As your parents get older, the time may come where they need someone to look after them. Age-related illnesses such as dementia can often lead to complications that require round the clock care. It’s normal to want the best possible care for your mother or father, and there are lots of things to take into consideration. You’ll need to take your parent’s needs into account. Plus, there are family obligations and finances that will also affect your decision.
You’ll also want to make sure that the caregiver you choose is trustworthy and has experience in dealing with elderly patients. You’ll also need to know the level of care they provide and if they can continue to care for your parent should their condition worsen. This guide will detail what you should look for when choosing a caregiver for your parent.
Their Credentials, Experience, and Background
It’s important to be able to trust any caregiver you hire as they’ll be almost entirely responsible for your parent’s health and wellbeing. If you want your parent to be as comfortable as possible, you’ll want to hire someone with lots of experience and good credentials. If you’re unsure about your caregiver’s experience, it’s worth running a background check on them. Using a checking tool such as Checkpeople.com will reveal employment and education history. Background checks will also reveal any criminal history, which might make them an unsuitable caregiver. Remember that this is someone who you’ll trust with your parent’s safety. So you’ll want to choose someone with a good, clean record. If you’re choosing to put your parent in a care facility, you can also check reviews of the service and see if it would be suitable for them. Checking references is also an option, and a background check will also be able to verify the authenticity of any references.
How Much Time and Availability Do They Have?
Depending on your parent’s needs, you may require a caregiver who is available for round-the-clock care. Make sure you choose someone who can be available at the times you need them. If not, is their schedule flexible enough for you to work around it. If not, what other suitable arrangements are possible. Think about whether you need a fulltime carer and whether they’ll need to live with your parent or can travel each day. You may only need a part-time carer, which gives more room to work around. But consider that some conditions may worsen over time, so these needs can change. Identify possible alternatives that can provide cover should your carer fall sick or are unable to come in.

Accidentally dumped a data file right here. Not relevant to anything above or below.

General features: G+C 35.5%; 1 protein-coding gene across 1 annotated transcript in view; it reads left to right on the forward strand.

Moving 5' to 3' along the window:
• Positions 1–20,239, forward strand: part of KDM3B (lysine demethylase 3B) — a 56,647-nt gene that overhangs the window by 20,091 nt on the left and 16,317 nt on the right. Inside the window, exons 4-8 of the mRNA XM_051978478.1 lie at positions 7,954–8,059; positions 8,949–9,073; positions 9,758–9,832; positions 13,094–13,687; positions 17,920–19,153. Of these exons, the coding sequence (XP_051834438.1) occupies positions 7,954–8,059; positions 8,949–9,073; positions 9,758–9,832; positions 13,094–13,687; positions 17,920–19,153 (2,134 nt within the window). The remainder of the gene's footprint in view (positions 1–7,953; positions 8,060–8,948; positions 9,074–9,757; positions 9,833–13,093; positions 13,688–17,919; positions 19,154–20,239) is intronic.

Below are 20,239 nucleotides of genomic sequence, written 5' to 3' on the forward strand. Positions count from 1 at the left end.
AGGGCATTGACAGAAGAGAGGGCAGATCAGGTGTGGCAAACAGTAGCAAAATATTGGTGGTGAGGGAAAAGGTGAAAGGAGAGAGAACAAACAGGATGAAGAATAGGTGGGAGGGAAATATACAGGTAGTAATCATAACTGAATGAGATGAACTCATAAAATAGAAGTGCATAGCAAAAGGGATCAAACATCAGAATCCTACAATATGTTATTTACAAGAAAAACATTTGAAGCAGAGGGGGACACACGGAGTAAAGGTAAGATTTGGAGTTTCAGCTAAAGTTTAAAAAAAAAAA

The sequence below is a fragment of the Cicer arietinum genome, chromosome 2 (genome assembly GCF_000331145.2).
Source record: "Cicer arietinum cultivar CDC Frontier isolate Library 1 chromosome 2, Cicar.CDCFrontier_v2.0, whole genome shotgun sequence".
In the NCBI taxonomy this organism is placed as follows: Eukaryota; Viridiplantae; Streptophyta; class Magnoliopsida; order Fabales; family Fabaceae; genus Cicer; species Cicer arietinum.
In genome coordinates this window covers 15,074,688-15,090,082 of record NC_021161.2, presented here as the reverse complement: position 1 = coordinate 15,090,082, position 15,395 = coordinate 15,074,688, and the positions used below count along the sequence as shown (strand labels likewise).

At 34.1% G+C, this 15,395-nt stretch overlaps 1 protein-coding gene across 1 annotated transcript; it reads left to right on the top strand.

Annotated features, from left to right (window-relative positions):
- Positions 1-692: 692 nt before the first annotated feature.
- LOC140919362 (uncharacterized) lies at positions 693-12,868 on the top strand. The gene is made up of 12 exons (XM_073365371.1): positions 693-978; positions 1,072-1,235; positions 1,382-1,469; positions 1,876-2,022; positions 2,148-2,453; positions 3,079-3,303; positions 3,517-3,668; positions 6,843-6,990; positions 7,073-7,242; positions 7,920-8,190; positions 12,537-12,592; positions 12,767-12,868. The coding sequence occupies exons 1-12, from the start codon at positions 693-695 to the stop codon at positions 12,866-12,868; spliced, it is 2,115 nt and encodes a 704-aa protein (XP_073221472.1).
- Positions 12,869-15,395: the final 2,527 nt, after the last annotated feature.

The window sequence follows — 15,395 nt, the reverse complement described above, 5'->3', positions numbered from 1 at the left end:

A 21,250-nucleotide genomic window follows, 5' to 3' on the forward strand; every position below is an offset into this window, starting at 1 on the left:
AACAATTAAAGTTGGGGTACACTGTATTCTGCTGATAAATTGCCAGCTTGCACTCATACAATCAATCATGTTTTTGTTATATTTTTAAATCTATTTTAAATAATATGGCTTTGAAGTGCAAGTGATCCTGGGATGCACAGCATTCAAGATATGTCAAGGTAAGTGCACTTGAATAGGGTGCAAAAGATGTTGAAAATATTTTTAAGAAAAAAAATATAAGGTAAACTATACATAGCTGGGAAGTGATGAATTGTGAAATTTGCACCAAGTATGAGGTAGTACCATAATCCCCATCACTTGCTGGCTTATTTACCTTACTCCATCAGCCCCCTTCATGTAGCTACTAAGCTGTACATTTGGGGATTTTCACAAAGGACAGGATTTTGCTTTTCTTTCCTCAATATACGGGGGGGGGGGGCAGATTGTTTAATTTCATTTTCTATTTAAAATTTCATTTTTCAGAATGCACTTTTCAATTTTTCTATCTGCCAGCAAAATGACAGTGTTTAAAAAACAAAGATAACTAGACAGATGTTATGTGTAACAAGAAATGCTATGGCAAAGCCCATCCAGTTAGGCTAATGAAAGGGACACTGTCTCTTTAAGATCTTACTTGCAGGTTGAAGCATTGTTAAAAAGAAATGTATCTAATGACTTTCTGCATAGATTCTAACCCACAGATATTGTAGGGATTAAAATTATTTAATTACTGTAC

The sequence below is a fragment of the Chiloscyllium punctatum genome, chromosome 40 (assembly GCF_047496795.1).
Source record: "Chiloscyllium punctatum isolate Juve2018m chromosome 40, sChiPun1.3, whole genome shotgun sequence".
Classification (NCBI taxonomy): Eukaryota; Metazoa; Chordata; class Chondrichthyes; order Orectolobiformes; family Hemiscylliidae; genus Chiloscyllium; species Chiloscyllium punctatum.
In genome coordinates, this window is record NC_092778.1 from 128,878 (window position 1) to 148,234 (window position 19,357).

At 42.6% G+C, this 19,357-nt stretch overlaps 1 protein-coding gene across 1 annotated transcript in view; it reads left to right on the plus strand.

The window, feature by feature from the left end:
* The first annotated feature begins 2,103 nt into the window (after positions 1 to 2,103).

What Level of Care Your Parent Needs and Whether the Caregiver Can Provide it
Your parent may require specialized care if they have a specific condition or illness. Make sure to check that your candidates understand the needs and requirements of your parent. Ideally, you should look for a caregiver who can provide specialized care for the condition your parent has. These caregivers will be much more experienced and generally give a higher level of care. Be aware of any changes to your parent’s health and keep up to date with their condition. As their condition changes, you may need to find more suitable care. If your parent is in a care facility, check that the building is adequately fitted, particularly if your parent has mobility issues. If you’re unsure about the caregiver’s experience, you can also perform a background check to determine their employment history.
The Financial Costs of the Care
Care can be expensive, particularly if you need to hire a live-in carer. You’ll want to balance the cost of care with the wellbeing of your parent. It’s hard to put a price on their health and happiness, but making sure that they’re in good hands is paramount. Talk to your parent about their finances and whether they can support the costs of the care. If not, you may need to discuss the matter with your siblings or any other family members who may be able to help. If your parent isn’t able to give you any details on their financial situation, you can speak to their lawyer and find out if there are any plans in place for care costs.
If you have siblings or other family members, making sure that they have an input on the choice of caregiver is important. Some of your family members may have different ideas on how best to take care of your parent. However, you’ll want to make sure that everyone agrees on the best way to support your parent’s wellbeing. You may also be able to share the costs and responsibilities of the care. Ensure that everyone in the family is aware of your parent’s condition. Try to keep communication with them open to inform them should their health deteriorate.